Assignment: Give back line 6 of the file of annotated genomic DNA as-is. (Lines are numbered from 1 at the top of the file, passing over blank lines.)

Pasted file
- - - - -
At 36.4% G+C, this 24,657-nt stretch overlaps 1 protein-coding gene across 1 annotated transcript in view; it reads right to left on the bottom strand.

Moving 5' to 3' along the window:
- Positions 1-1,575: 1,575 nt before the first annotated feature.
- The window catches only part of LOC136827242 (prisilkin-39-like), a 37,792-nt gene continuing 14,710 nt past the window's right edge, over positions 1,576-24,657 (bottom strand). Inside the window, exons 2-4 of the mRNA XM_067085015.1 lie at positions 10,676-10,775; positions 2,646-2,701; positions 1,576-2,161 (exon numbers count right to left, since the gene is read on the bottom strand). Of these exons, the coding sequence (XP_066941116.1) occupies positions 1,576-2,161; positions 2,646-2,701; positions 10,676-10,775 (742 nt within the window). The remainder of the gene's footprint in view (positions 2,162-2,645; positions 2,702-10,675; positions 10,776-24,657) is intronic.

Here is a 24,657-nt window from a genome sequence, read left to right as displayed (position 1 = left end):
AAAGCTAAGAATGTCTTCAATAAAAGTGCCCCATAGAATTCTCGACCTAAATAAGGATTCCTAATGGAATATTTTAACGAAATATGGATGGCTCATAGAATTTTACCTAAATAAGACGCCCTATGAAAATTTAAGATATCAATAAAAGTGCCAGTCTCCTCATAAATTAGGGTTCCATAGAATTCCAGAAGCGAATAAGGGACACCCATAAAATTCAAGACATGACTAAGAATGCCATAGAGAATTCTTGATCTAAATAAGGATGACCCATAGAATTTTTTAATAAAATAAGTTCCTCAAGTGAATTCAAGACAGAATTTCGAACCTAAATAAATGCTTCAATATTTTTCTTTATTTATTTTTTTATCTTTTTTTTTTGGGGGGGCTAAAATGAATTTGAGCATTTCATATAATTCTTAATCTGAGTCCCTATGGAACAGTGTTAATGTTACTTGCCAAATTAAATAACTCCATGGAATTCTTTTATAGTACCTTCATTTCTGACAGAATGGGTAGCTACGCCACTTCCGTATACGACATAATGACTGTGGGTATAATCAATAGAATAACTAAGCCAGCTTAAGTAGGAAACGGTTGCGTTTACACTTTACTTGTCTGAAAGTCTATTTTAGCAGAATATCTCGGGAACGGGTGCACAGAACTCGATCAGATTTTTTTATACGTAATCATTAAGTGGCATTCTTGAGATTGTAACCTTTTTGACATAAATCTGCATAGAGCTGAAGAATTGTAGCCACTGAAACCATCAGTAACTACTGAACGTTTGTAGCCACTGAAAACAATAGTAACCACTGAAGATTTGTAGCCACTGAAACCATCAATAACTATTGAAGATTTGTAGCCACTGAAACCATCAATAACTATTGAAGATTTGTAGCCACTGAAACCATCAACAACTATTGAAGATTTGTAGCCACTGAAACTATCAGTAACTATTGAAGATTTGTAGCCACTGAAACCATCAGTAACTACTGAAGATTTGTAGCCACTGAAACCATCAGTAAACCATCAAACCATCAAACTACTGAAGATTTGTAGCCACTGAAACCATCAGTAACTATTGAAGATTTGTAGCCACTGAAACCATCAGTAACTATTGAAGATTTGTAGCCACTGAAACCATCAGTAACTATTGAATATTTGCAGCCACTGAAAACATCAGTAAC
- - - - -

AAAGCTAAGAATGTCTTCAATAAAAGTGCCCCATAGAATTCTCGACCTAAATAAGGATTCCTAATGGAATATTTTAACGAAATATGGATGGCTCATAGAATTTTACCTAAATAAGACGCCCTATGAAAATTTAAGATATCAATAAAAGTGCCAGTCTCCTCATAAATTAGGGTTCCATAGAATTCCAGAAGCGAATAAGGGACACCCATAAAATTCAAGACATGACTAAGAATGCCATAGAGAATTCTTGATCTAAATAAGGATGACCCATAGAATTTTTTAATAAAATAAGTTCCTCAAGTGAATTCAAGACAGAATTTCGAACCTAAATAAATGCTTCAATATTTTTCTTTATTTATTTTTTTATCTTTTTTTTTTGGGGGGGCTAAAATGAATTTGAGCATTTCATATAATTCTTAATCTGAGTCCCTATGGAACAGTGTTAATGTTACTTGCCAAATTAAATAACTCCATGGAATTCTTTTATAGTACCTTCATTTCTGACAGAATGGGTAGCTACGCCACTTCCGTATACGACATAATGACTGTGGGTATAATCAATAGAATAACTAAGCCAGCTTAAGTAGGAAACGGTTGCGTTTACACTTTACTTGTCTGAAAGTCTATTTTAGCAGAATATCTCGGGAACGGGTGCACAGAACTCGATCAGATTTTTTTATACGTAATCATTAAGTGGCATTCTTGAGATTGTAACCTTTTTGACATAAATCTGCATAGAGCTGAAGAATTGTAGCCACTGAAACCATCAGTAACTACTGAACGTTTGTAGCCACTGAAAACAATAGTAACCACTGAAGATTTGTAGCCACTGAAACCATCAATAACTATTGAAGATTTGTAGCCACTGAAACCATCAATAACTATTGAAGATTTGTAGCCACTGAAACCATCAACAACTATTGAAGATTTGTAGCCACTGAAACTATCAGTAACTATTGAAGATTTGTAGCCACTGAAACCATCAGTAACTACTGAAGATTTGTAGCCACTGAAACCATCAGTAAACCATCAAACCATCAAACTACTGAAGATTTGTAGCCACTGAAACCATCAGTAACTATTGAAGATTTGTAGCCACTGAAACCATCAGTAACTATTGAAGATTTGTAGCCACTGAAACCATCAGTAACTATTGAATATTTGCAGCCACTGAAAACATCAGTAAC